My straw is always pretty simple that stirs everything, especially this time during the year. It is all about the community and the market you work in. We need to be reaching out. I know it is a bad thing to say that we were still wearing masks here and there, depending on where you are. I’m still going out shaking hands, kissing babies, and meeting people. That simplistic one-on-one meeting people still goes a long way even through COVID. There is no replacing of personal interaction with someone. Our businesses are built upon relationships, so why are we not going out there and creating more of those?
It is amazing that you say this because I was having a conversation with a mortgage company that I’m going to be speaking at their sales rally. They said, “Our relationship is important because that is how I grew my practice. It is how I still have other businesses that I run.” It is all relationship-driven. I remember way back in ‘95 or ’94. I would say, “It is high-tech, high-touch.” It was a big thing to say. I still think it is high-tech and high-touch.
Why do you think that so many people are leaning towards high-tech and relying on it? There are Realtor.com, Zillow.com, Homebot, and all kinds of social media. Everyone is gravitating to that and using that as an excuse not to have one-to-one conversations. Why do you think that’s happening? Yet, here you are, a top producer. I was a top producer. Everybody I talked to is a top producer. It is still relationships. Why do you think that happens?
It is simpler not to have a connection with someone. You don’t have to be emotionally invested. Even in the Metaverse as we were buying digital real estate. You can sit in your space and have a transaction. To me, that is playing on the not real world that is out there. We still need to be authentic and be true to the people and service. Service takes a lot of energy out of us. To be a companion and an advisor to someone takes a lot of energy. Someone who doesn’t want to be invested makes it simpler by not going out there, building those relationships, and staying on social media. It makes it easier for them.
There are exceptions to the rule. I know loan officers who are killing it with online lead generation and real estate agents doing the same thing. There are exceptions but from a statistical perspective, where is the real win in that? My husband was telling me that a title company is putting together a social media class and I’m like, “I’m so sick of social media classes.” It is not working. I’m not saying that it is not working for exposure, but for the average real estate agent, they are not making a killing being online.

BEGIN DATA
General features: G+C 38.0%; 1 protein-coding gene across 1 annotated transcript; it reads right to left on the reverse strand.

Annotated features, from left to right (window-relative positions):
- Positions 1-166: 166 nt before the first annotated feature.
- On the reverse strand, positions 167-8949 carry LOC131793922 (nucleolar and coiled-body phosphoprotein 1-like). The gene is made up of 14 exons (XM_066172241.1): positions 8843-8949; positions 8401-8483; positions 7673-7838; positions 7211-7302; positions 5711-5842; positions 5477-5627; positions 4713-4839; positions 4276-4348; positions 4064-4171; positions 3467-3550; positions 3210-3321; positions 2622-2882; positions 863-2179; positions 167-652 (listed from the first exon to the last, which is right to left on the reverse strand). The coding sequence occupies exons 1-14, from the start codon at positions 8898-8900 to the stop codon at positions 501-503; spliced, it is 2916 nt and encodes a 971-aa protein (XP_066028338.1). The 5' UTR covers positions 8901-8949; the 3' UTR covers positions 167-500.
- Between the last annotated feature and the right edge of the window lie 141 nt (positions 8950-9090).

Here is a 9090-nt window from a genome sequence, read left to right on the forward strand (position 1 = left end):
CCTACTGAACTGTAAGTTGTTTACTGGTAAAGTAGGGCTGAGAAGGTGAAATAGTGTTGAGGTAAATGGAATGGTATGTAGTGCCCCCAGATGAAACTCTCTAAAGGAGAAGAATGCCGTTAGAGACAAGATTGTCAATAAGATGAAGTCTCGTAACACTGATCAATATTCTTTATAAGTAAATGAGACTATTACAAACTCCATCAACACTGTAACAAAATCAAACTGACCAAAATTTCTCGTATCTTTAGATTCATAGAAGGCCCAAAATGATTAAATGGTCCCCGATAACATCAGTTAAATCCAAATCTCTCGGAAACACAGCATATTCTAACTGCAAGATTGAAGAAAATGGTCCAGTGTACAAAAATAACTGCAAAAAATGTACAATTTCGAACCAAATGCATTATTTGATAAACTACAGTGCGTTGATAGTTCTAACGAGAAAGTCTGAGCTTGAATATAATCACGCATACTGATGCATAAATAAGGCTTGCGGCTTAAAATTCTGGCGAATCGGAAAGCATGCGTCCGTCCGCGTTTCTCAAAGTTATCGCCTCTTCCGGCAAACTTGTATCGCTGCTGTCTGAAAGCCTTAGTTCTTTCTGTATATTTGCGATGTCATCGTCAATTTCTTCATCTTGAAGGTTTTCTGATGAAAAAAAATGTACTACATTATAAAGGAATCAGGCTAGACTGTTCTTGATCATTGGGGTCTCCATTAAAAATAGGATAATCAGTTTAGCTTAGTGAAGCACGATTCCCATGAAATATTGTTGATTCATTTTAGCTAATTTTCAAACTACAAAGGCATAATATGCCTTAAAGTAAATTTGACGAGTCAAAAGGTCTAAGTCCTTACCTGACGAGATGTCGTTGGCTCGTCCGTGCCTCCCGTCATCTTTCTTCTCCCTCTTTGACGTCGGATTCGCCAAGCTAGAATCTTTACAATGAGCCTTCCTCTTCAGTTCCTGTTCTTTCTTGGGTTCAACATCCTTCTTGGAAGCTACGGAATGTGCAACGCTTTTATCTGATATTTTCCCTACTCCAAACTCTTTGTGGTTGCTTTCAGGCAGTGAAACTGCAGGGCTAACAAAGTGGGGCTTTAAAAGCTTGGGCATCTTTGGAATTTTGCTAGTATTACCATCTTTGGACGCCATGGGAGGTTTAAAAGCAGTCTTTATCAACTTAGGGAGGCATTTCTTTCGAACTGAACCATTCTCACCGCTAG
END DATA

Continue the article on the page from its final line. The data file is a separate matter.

What do you think the statistic is? Where are real estate agents or loan officers going wrong? It is like crawling uphill in the sand where they are constantly saying, “We have to do social media. That is how you are going to make it.” From a statistic perspective, where is the myth in this? It is important, but you are not going to make the money you want to make.
That is hard to say. I would say 1 out of 10 agents, even on my side, are killing it and making it their go-to prospecting method or lead gen. It has to be something that you are comfortable with and I see more 40 to 50-year-olds coming into the business. It is their second job and they think they are going to transition out of their paycheck into real estate to earn more of a passive income, but they realize that it is more active.
They are not on social media because they are in that 9:00 to 5:00 and not paying attention to those things. If you are going to focus on something, you have to do one thing, do it right, and do it the best you can. Do one thing and stop diverting. Everyone is all over the place, “I’m in print. I’m on social media. I’m on YouTube.” Pick one thing, focus on it, grow it, and then you can expand.
I always say that too, “If you market to everybody, you are marketing to nobody.” Niching is important. We have talked about that and I won’t go into all that because that is a big soapbox for me. A lot of people are afraid of niching. They feel like they have to cast a big net and it is so diluted when it happens. What do you think is your greatest strength and gift that is not easy for others?